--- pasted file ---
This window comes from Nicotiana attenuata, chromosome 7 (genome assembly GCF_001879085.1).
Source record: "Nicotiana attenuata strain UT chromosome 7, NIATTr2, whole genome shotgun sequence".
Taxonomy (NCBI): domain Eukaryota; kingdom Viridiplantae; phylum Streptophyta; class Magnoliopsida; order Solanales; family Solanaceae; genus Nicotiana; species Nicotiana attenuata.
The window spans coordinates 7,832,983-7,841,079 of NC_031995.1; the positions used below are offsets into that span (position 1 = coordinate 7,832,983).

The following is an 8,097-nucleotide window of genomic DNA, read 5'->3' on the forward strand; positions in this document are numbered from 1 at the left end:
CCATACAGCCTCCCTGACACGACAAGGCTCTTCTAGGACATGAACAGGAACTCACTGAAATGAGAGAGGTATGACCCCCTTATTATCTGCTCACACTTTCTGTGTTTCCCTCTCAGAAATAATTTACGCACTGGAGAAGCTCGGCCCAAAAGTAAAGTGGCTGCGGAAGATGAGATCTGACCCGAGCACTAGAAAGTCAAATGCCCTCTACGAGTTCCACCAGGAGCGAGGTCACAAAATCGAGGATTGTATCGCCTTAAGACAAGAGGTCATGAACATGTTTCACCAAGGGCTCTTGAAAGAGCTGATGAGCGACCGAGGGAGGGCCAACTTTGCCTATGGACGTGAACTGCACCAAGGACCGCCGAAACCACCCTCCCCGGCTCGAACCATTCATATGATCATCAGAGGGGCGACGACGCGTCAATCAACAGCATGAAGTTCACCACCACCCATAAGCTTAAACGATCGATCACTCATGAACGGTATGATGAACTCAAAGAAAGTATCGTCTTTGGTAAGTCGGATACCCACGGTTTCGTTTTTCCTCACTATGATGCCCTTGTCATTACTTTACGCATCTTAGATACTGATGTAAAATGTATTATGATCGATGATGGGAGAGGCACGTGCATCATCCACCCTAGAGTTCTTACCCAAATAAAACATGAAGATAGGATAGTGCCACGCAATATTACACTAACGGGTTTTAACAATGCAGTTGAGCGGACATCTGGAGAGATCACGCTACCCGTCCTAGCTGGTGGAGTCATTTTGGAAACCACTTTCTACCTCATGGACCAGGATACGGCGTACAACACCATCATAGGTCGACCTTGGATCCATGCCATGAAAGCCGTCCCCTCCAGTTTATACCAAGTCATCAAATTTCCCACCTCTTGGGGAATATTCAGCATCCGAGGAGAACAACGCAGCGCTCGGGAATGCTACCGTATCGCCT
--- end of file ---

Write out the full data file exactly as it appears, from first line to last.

This window comes from Nicotiana attenuata, chromosome 7 (genome assembly GCF_001879085.1).
Source record: "Nicotiana attenuata strain UT chromosome 7, NIATTr2, whole genome shotgun sequence".
Taxonomy (NCBI): domain Eukaryota; kingdom Viridiplantae; phylum Streptophyta; class Magnoliopsida; order Solanales; family Solanaceae; genus Nicotiana; species Nicotiana attenuata.
The window spans coordinates 7,832,983-7,841,079 of NC_031995.1; the positions used below are offsets into that span (position 1 = coordinate 7,832,983).

The following is an 8,097-nucleotide window of genomic DNA, read 5'->3' on the forward strand; positions in this document are numbered from 1 at the left end:
CCATACAGCCTCCCTGACACGACAAGGCTCTTCTAGGACATGAACAGGAACTCACTGAAATGAGAGAGGTATGACCCCCTTATTATCTGCTCACACTTTCTGTGTTTCCCTCTCAGAAATAATTTACGCACTGGAGAAGCTCGGCCCAAAAGTAAAGTGGCTGCGGAAGATGAGATCTGACCCGAGCACTAGAAAGTCAAATGCCCTCTACGAGTTCCACCAGGAGCGAGGTCACAAAATCGAGGATTGTATCGCCTTAAGACAAGAGGTCATGAACATGTTTCACCAAGGGCTCTTGAAAGAGCTGATGAGCGACCGAGGGAGGGCCAACTTTGCCTATGGACGTGAACTGCACCAAGGACCGCCGAAACCACCCTCCCCGGCTCGAACCATTCATATGATCATCAGAGGGGCGACGACGCGTCAATCAACAGCATGAAGTTCACCACCACCCATAAGCTTAAACGATCGATCACTCATGAACGGTATGATGAACTCAAAGAAAGTATCGTCTTTGGTAAGTCGGATACCCACGGTTTCGTTTTTCCTCACTATGATGCCCTTGTCATTACTTTACGCATCTTAGATACTGATGTAAAATGTATTATGATCGATGATGGGAGAGGCACGTGCATCATCCACCCTAGAGTTCTTACCCAAATAAAACATGAAGATAGGATAGTGCCACGCAATATTACACTAACGGGTTTTAACAATGCAGTTGAGCGGACATCTGGAGAGATCACGCTACCCGTCCTAGCTGGTGGAGTCATTTTGGAAACCACTTTCTACCTCATGGACCAGGATACGGCGTACAACACCATCATAGGTCGACCTTGGATCCATGCCATGAAAGCCGTCCCCTCCAGTTTATACCAAGTCATCAAATTTCCCACCTCTTGGGGAATATTCAGCATCCGAGGAGAACAACGCAGCGCTCGGGAATGCTACCGTATCGCCT